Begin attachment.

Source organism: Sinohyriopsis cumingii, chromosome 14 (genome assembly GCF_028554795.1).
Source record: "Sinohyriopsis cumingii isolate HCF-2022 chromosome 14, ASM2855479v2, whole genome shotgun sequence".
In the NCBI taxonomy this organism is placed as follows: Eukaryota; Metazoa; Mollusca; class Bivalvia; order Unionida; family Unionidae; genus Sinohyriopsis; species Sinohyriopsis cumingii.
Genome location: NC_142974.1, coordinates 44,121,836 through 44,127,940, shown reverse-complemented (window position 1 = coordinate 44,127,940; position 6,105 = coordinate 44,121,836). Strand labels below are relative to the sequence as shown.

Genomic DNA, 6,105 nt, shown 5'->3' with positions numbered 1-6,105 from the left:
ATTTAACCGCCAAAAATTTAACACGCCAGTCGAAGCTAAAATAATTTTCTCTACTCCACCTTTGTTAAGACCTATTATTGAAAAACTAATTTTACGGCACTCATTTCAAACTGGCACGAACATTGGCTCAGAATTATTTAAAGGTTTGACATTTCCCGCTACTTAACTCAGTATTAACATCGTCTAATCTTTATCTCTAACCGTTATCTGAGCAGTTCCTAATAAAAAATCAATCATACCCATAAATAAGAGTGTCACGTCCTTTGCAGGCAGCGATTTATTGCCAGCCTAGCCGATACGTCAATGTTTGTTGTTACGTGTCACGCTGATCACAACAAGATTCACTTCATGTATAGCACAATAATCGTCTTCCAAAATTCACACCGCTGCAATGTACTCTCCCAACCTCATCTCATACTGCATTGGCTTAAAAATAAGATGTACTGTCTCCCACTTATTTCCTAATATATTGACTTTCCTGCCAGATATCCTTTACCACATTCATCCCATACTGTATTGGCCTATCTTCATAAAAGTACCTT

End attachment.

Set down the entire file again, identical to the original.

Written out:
Source organism: Sinohyriopsis cumingii, chromosome 14 (genome assembly GCF_028554795.1).
Source record: "Sinohyriopsis cumingii isolate HCF-2022 chromosome 14, ASM2855479v2, whole genome shotgun sequence".
In the NCBI taxonomy this organism is placed as follows: Eukaryota; Metazoa; Mollusca; class Bivalvia; order Unionida; family Unionidae; genus Sinohyriopsis; species Sinohyriopsis cumingii.
Genome location: NC_142974.1, coordinates 44,121,836 through 44,127,940, shown reverse-complemented (window position 1 = coordinate 44,127,940; position 6,105 = coordinate 44,121,836). Strand labels below are relative to the sequence as shown.

Genomic DNA, 6,105 nt, shown 5'->3' with positions numbered 1-6,105 from the left:
ATTTAACCGCCAAAAATTTAACACGCCAGTCGAAGCTAAAATAATTTTCTCTACTCCACCTTTGTTAAGACCTATTATTGAAAAACTAATTTTACGGCACTCATTTCAAACTGGCACGAACATTGGCTCAGAATTATTTAAAGGTTTGACATTTCCCGCTACTTAACTCAGTATTAACATCGTCTAATCTTTATCTCTAACCGTTATCTGAGCAGTTCCTAATAAAAAATCAATCATACCCATAAATAAGAGTGTCACGTCCTTTGCAGGCAGCGATTTATTGCCAGCCTAGCCGATACGTCAATGTTTGTTGTTACGTGTCACGCTGATCACAACAAGATTCACTTCATGTATAGCACAATAATCGTCTTCCAAAATTCACACCGCTGCAATGTACTCTCCCAACCTCATCTCATACTGCATTGGCTTAAAAATAAGATGTACTGTCTCCCACTTATTTCCTAATATATTGACTTTCCTGCCAGATATCCTTTACCACATTCATCCCATACTGTATTGGCCTATCTTCATAAAAGTACCTT